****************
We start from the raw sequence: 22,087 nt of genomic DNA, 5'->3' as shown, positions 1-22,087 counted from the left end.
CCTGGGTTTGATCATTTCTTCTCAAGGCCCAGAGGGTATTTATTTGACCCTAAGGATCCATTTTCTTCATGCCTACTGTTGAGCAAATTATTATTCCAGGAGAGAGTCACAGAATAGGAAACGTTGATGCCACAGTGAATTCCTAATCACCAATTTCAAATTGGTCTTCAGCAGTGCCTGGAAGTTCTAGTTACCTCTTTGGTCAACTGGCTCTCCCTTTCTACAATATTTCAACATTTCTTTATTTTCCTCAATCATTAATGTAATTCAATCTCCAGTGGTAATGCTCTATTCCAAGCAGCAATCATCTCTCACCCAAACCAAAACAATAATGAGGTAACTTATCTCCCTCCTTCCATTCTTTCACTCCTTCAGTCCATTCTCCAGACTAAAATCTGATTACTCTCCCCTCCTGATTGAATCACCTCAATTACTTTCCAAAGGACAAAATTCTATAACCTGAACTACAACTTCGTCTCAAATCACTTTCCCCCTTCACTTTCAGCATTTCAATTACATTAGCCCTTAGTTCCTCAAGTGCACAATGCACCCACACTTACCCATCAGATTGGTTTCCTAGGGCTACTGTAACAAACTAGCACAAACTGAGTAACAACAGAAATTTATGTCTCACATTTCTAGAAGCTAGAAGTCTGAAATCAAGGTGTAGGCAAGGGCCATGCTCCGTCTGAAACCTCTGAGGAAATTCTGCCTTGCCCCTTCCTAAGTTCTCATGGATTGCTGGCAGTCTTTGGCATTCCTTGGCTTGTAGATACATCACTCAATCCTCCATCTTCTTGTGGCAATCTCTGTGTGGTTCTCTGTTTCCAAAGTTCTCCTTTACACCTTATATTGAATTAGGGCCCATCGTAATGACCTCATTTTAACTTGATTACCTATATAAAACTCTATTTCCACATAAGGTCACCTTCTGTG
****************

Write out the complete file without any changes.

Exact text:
We start from the raw sequence: 22,087 nt of genomic DNA, 5'->3' as shown, positions 1-22,087 counted from the left end.
CCTGGGTTTGATCATTTCTTCTCAAGGCCCAGAGGGTATTTATTTGACCCTAAGGATCCATTTTCTTCATGCCTACTGTTGAGCAAATTATTATTCCAGGAGAGAGTCACAGAATAGGAAACGTTGATGCCACAGTGAATTCCTAATCACCAATTTCAAATTGGTCTTCAGCAGTGCCTGGAAGTTCTAGTTACCTCTTTGGTCAACTGGCTCTCCCTTTCTACAATATTTCAACATTTCTTTATTTTCCTCAATCATTAATGTAATTCAATCTCCAGTGGTAATGCTCTATTCCAAGCAGCAATCATCTCTCACCCAAACCAAAACAATAATGAGGTAACTTATCTCCCTCCTTCCATTCTTTCACTCCTTCAGTCCATTCTCCAGACTAAAATCTGATTACTCTCCCCTCCTGATTGAATCACCTCAATTACTTTCCAAAGGACAAAATTCTATAACCTGAACTACAACTTCGTCTCAAATCACTTTCCCCCTTCACTTTCAGCATTTCAATTACATTAGCCCTTAGTTCCTCAAGTGCACAATGCACCCACACTTACCCATCAGATTGGTTTCCTAGGGCTACTGTAACAAACTAGCACAAACTGAGTAACAACAGAAATTTATGTCTCACATTTCTAGAAGCTAGAAGTCTGAAATCAAGGTGTAGGCAAGGGCCATGCTCCGTCTGAAACCTCTGAGGAAATTCTGCCTTGCCCCTTCCTAAGTTCTCATGGATTGCTGGCAGTCTTTGGCATTCCTTGGCTTGTAGATACATCACTCAATCCTCCATCTTCTTGTGGCAATCTCTGTGTGGTTCTCTGTTTCCAAAGTTCTCCTTTACACCTTATATTGAATTAGGGCCCATCGTAATGACCTCATTTTAACTTGATTACCTATATAAAACTCTATTTCCACATAAGGTCACCTTCTGTG